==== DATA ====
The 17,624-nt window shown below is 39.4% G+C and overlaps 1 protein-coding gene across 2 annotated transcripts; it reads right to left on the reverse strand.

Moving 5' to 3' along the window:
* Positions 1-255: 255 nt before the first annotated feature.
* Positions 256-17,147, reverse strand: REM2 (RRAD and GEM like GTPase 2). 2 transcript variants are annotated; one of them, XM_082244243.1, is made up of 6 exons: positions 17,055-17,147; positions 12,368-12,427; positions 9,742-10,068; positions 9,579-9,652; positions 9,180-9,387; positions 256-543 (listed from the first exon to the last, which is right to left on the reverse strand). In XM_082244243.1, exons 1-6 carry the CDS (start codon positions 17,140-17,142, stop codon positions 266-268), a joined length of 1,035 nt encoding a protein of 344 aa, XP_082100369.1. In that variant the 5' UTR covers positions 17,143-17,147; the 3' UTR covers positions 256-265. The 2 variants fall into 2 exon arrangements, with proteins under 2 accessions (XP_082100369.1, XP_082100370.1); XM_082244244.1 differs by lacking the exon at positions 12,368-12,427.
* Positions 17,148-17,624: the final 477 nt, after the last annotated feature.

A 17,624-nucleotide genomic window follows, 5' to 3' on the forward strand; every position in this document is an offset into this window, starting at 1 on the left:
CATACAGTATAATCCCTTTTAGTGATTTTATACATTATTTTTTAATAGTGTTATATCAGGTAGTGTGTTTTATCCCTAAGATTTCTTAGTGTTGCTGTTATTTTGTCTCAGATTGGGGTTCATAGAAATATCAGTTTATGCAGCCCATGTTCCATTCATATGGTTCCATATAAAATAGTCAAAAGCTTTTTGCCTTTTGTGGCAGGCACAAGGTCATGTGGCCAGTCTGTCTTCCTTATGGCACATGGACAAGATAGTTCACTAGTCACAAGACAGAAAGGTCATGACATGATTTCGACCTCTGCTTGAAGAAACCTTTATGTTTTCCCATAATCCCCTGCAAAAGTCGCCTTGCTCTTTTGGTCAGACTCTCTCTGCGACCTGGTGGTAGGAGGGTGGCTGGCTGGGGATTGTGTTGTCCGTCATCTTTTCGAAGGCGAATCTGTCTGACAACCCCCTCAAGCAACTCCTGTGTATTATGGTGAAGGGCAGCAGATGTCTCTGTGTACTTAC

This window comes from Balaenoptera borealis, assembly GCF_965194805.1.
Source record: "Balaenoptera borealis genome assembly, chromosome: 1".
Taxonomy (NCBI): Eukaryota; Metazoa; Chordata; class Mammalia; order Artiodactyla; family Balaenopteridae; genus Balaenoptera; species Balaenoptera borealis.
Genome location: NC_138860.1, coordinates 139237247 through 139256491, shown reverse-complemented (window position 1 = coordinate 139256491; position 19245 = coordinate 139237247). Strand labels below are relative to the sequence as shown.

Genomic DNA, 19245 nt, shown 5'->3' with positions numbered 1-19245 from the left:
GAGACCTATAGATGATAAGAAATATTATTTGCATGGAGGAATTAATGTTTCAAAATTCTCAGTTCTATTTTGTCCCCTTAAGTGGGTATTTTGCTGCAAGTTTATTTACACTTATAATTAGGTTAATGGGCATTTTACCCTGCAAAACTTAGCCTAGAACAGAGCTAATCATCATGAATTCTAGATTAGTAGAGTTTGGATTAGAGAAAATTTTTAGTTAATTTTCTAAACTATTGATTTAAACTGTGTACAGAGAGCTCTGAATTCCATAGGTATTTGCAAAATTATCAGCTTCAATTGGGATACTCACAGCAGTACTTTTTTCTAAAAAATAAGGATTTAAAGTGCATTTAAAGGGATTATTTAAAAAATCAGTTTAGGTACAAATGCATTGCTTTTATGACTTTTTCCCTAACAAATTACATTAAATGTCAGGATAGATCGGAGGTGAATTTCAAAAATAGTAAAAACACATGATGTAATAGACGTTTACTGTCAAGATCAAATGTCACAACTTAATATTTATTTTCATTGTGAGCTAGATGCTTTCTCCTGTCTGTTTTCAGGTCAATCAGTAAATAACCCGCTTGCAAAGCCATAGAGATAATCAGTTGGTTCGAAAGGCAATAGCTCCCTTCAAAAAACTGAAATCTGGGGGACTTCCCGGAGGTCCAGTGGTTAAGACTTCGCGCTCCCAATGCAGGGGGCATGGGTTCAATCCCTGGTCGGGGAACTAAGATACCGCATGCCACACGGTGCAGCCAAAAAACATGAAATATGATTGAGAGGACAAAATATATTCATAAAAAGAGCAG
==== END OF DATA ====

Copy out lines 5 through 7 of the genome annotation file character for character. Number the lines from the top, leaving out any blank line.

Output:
* Positions 17,148-17,624: the final 477 nt, after the last annotated feature.

A 17,624-nucleotide genomic window follows, 5' to 3' on the forward strand; every position in this document is an offset into this window, starting at 1 on the left:
CATACAGTATAATCCCTTTTAGTGATTTTATACATTATTTTTTAATAGTGTTATATCAGGTAGTGTGTTTTATCCCTAAGATTTCTTAGTGTTGCTGTTATTTTGTCTCAGATTGGGGTTCATAGAAATATCAGTTTATGCAGCCCATGTTCCATTCATATGGTTCCATATAAAATAGTCAAAAGCTTTTTGCCTTTTGTGGCAGGCACAAGGTCATGTGGCCAGTCTGTCTTCCTTATGGCACATGGACAAGATAGTTCACTAGTCACAAGACAGAAAGGTCATGACATGATTTCGACCTCTGCTTGAAGAAACCTTTATGTTTTCCCATAATCCCCTGCAAAAGTCGCCTTGCTCTTTTGGTCAGACTCTCTCTGCGACCTGGTGGTAGGAGGGTGGCTGGCTGGGGATTGTGTTGTCCGTCATCTTTTCGAAGGCGAATCTGTCTGACAACCCCCTCAAGCAACTCCTGTGTATTATGGTGAAGGGCAGCAGATGTCTCTGTGTACTTAC